Then, in a surprising move, the ENHANCE results were announced showing there were no benefits in the primary endpoints seen among patients receiving Vytorin over generic Zocor, even among the study population of people at the highest risks and believed the choice group to demonstrate a benefit. This launched quite a tumult of marketing spins, controversies and conflicting information, and lost among it all was that this was about the integrity of the scientific process that could provide the soundest evidence upon which to base medical decisions for patients and doctors.
The pharmaceutical companies assured everyone that its new trial IMPROVE-IT (IMProved Reduction of Outcomes: Vytorin Efficacy International Trial) would provide the conclusive evidence needed on the drug’s effectiveness, as it was designed to give definitive answers as to if the drug showed actual clinical benefits. The trial was due to be completed in January 2011.
While the IMPROVE-IT trial could be used to claim effectiveness if the results were favorable, it was actually designed to not give doctors any real answers. Even the ethics of this trial have been questioned by Dr. Scott K. Aberegg, M.D., M.P.H, Assistant Professor of Medicine at Ohio State University in Columbus, Ohio. IMPROVE-IT was designed to compare half doses of Zocor and Zetia to half doses of Zocor alone, so there will be no way for doctors to know if Zetia is better to Zocor at full dose, or if its addition to full dose Zocor offers any additional benefit, he said. Using full doses would be too risky for the company, he said because it might show no incremental value over full-dose Zocor and “this trial was designed primarily for the purpose of maintaining patent protection for Zocor in the combination pill.”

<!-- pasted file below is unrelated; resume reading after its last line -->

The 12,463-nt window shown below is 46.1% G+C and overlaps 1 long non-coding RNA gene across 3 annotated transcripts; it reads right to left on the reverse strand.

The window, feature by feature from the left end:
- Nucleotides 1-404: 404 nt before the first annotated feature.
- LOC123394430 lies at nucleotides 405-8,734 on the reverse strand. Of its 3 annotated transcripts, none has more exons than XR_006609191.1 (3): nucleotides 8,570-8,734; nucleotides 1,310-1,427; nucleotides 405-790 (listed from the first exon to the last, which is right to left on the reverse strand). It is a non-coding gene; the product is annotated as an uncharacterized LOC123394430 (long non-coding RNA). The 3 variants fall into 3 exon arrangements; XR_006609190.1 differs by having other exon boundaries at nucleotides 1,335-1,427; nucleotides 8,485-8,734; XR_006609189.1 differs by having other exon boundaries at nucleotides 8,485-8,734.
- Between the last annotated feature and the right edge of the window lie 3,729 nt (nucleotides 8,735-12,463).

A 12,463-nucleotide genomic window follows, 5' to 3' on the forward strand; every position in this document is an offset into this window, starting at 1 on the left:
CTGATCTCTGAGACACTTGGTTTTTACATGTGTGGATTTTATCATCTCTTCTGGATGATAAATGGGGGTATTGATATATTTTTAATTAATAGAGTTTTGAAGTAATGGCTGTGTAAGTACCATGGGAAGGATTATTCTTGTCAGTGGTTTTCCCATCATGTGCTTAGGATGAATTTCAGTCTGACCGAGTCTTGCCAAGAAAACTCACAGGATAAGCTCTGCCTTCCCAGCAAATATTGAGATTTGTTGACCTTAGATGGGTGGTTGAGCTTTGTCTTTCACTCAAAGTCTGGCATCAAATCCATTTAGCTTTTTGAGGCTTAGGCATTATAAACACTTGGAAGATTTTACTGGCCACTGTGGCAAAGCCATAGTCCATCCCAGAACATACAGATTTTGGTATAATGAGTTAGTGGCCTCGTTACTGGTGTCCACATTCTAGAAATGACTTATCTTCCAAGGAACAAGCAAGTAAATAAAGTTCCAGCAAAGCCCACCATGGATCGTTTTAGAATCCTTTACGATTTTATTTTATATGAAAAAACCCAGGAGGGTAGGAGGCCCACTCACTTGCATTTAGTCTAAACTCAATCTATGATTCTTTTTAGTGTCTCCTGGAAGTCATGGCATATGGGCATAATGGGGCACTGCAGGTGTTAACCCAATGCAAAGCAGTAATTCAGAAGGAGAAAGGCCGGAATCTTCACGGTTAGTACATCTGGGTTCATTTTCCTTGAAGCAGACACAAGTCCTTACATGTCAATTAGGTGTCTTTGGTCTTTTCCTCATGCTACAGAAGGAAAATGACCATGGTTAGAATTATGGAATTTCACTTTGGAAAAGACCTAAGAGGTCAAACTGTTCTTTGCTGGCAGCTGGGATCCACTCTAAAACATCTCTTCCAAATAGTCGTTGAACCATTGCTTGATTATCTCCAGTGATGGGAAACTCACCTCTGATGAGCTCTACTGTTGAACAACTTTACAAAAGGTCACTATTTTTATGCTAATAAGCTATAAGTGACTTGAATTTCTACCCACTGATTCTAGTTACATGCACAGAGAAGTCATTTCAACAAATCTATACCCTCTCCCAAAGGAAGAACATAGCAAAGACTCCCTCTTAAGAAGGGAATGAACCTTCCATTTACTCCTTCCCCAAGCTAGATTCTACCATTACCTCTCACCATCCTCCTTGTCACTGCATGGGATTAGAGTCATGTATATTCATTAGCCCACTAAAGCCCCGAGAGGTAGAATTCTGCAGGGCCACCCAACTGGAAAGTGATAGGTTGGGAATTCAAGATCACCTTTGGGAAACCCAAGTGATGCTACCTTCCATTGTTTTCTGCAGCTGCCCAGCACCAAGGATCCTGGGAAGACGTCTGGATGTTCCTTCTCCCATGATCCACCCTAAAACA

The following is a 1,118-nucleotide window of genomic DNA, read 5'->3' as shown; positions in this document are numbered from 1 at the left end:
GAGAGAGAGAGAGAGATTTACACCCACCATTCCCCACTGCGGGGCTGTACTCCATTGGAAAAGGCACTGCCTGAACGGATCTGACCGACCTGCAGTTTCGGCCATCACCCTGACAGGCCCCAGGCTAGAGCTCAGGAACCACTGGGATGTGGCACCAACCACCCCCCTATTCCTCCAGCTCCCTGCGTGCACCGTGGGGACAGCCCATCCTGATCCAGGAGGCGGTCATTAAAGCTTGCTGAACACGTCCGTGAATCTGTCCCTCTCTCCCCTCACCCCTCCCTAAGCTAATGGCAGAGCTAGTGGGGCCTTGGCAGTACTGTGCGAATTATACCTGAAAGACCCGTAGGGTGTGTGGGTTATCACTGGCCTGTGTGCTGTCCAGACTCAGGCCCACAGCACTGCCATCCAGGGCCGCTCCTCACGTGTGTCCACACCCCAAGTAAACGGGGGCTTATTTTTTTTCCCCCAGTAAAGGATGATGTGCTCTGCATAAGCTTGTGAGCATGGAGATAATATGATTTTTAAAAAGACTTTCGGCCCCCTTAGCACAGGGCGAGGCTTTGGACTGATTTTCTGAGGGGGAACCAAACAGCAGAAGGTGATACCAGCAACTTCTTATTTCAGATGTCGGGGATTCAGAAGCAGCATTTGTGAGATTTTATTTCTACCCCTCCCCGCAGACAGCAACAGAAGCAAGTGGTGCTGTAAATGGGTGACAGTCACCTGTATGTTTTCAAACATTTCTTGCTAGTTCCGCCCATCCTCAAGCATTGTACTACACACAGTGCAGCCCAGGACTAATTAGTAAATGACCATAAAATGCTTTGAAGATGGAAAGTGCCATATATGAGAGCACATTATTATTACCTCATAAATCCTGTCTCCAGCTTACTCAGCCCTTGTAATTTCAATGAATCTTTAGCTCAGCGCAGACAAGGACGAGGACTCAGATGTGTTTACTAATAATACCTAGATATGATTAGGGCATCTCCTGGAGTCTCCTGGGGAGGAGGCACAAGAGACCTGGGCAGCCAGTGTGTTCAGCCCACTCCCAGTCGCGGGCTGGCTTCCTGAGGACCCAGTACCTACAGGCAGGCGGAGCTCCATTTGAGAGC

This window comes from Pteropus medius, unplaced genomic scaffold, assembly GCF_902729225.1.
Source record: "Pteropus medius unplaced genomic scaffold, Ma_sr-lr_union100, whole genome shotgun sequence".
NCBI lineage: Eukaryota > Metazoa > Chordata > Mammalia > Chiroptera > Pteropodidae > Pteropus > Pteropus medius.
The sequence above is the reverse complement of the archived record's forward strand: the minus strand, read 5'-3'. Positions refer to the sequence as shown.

A press release about the IMPROVE-IT trial was quietly issued late yesterday afternoon from Brigham and Women’s Hospital, not the pharmaceutical companies. For those concerned with the integrity of scientific research and clinical trials, this news was disturbing. It is a novel and effective way to delay releasing the results of this trial for an undefined period of time.